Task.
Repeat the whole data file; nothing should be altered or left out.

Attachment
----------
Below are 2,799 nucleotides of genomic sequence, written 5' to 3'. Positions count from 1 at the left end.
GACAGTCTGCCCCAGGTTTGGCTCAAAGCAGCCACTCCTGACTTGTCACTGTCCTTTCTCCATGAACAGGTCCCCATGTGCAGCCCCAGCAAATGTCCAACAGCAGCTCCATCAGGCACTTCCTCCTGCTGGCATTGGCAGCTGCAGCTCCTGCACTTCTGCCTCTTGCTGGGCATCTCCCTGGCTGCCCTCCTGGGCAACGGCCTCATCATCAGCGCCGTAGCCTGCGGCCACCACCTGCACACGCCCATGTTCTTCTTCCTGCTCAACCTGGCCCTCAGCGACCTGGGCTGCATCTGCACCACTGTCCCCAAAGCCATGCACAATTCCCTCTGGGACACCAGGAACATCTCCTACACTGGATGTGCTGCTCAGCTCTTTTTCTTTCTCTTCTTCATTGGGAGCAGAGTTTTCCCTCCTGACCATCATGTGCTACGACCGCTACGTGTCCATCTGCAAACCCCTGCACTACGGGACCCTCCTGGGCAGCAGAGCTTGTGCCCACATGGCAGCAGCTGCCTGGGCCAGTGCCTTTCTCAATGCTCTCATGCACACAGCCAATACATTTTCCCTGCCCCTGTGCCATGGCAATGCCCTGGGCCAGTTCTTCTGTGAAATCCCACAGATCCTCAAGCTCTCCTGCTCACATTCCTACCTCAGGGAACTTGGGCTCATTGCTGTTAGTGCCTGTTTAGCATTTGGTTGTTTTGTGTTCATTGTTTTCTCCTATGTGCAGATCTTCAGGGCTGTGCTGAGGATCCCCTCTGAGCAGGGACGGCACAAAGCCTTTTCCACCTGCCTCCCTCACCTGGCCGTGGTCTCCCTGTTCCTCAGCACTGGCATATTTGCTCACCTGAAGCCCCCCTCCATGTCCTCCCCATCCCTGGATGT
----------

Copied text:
Below are 2,799 nucleotides of genomic sequence, written 5' to 3'. Positions count from 1 at the left end.
GACAGTCTGCCCCAGGTTTGGCTCAAAGCAGCCACTCCTGACTTGTCACTGTCCTTTCTCCATGAACAGGTCCCCATGTGCAGCCCCAGCAAATGTCCAACAGCAGCTCCATCAGGCACTTCCTCCTGCTGGCATTGGCAGCTGCAGCTCCTGCACTTCTGCCTCTTGCTGGGCATCTCCCTGGCTGCCCTCCTGGGCAACGGCCTCATCATCAGCGCCGTAGCCTGCGGCCACCACCTGCACACGCCCATGTTCTTCTTCCTGCTCAACCTGGCCCTCAGCGACCTGGGCTGCATCTGCACCACTGTCCCCAAAGCCATGCACAATTCCCTCTGGGACACCAGGAACATCTCCTACACTGGATGTGCTGCTCAGCTCTTTTTCTTTCTCTTCTTCATTGGGAGCAGAGTTTTCCCTCCTGACCATCATGTGCTACGACCGCTACGTGTCCATCTGCAAACCCCTGCACTACGGGACCCTCCTGGGCAGCAGAGCTTGTGCCCACATGGCAGCAGCTGCCTGGGCCAGTGCCTTTCTCAATGCTCTCATGCACACAGCCAATACATTTTCCCTGCCCCTGTGCCATGGCAATGCCCTGGGCCAGTTCTTCTGTGAAATCCCACAGATCCTCAAGCTCTCCTGCTCACATTCCTACCTCAGGGAACTTGGGCTCATTGCTGTTAGTGCCTGTTTAGCATTTGGTTGTTTTGTGTTCATTGTTTTCTCCTATGTGCAGATCTTCAGGGCTGTGCTGAGGATCCCCTCTGAGCAGGGACGGCACAAAGCCTTTTCCACCTGCCTCCCTCACCTGGCCGTGGTCTCCCTGTTCCTCAGCACTGGCATATTTGCTCACCTGAAGCCCCCCTCCATGTCCTCCCCATCCCTGGATGT